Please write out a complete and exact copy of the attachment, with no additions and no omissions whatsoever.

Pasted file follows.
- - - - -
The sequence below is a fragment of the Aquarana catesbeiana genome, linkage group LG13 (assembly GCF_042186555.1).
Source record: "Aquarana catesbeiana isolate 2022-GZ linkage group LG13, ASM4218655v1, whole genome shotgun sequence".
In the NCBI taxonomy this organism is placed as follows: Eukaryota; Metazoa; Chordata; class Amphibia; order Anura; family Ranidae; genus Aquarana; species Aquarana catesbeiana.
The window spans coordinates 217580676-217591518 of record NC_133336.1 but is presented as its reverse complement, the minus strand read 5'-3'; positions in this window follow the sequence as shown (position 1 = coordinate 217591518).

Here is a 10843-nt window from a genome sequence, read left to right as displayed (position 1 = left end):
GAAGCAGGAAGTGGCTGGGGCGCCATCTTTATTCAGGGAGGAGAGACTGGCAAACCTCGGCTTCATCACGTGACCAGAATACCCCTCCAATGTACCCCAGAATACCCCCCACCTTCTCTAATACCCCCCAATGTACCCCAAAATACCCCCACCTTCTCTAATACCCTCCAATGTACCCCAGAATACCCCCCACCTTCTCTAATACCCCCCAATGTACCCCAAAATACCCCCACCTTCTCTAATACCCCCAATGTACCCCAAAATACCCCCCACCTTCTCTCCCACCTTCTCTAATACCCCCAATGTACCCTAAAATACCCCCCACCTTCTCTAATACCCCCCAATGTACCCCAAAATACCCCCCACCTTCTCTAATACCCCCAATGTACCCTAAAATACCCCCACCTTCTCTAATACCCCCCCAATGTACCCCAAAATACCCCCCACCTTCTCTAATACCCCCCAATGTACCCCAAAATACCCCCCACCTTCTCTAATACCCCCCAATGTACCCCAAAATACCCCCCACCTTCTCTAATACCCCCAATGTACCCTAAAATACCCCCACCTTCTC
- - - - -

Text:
The sequence below is a fragment of the Aquarana catesbeiana genome, linkage group LG13 (assembly GCF_042186555.1).
Source record: "Aquarana catesbeiana isolate 2022-GZ linkage group LG13, ASM4218655v1, whole genome shotgun sequence".
In the NCBI taxonomy this organism is placed as follows: Eukaryota; Metazoa; Chordata; class Amphibia; order Anura; family Ranidae; genus Aquarana; species Aquarana catesbeiana.
The window spans coordinates 217580676-217591518 of record NC_133336.1 but is presented as its reverse complement, the minus strand read 5'-3'; positions in this window follow the sequence as shown (position 1 = coordinate 217591518).

Here is a 10843-nt window from a genome sequence, read left to right as displayed (position 1 = left end):
GAAGCAGGAAGTGGCTGGGGCGCCATCTTTATTCAGGGAGGAGAGACTGGCAAACCTCGGCTTCATCACGTGACCAGAATACCCCTCCAATGTACCCCAGAATACCCCCCACCTTCTCTAATACCCCCCAATGTACCCCAAAATACCCCCACCTTCTCTAATACCCTCCAATGTACCCCAGAATACCCCCCACCTTCTCTAATACCCCCCAATGTACCCCAAAATACCCCCACCTTCTCTAATACCCCCAATGTACCCCAAAATACCCCCCACCTTCTCTCCCACCTTCTCTAATACCCCCAATGTACCCTAAAATACCCCCCACCTTCTCTAATACCCCCCAATGTACCCCAAAATACCCCCCACCTTCTCTAATACCCCCAATGTACCCTAAAATACCCCCACCTTCTCTAATACCCCCCCAATGTACCCCAAAATACCCCCCACCTTCTCTAATACCCCCCAATGTACCCCAAAATACCCCCCACCTTCTCTAATACCCCCCAATGTACCCCAAAATACCCCCCACCTTCTCTAATACCCCCAATGTACCCTAAAATACCCCCACCTTCTC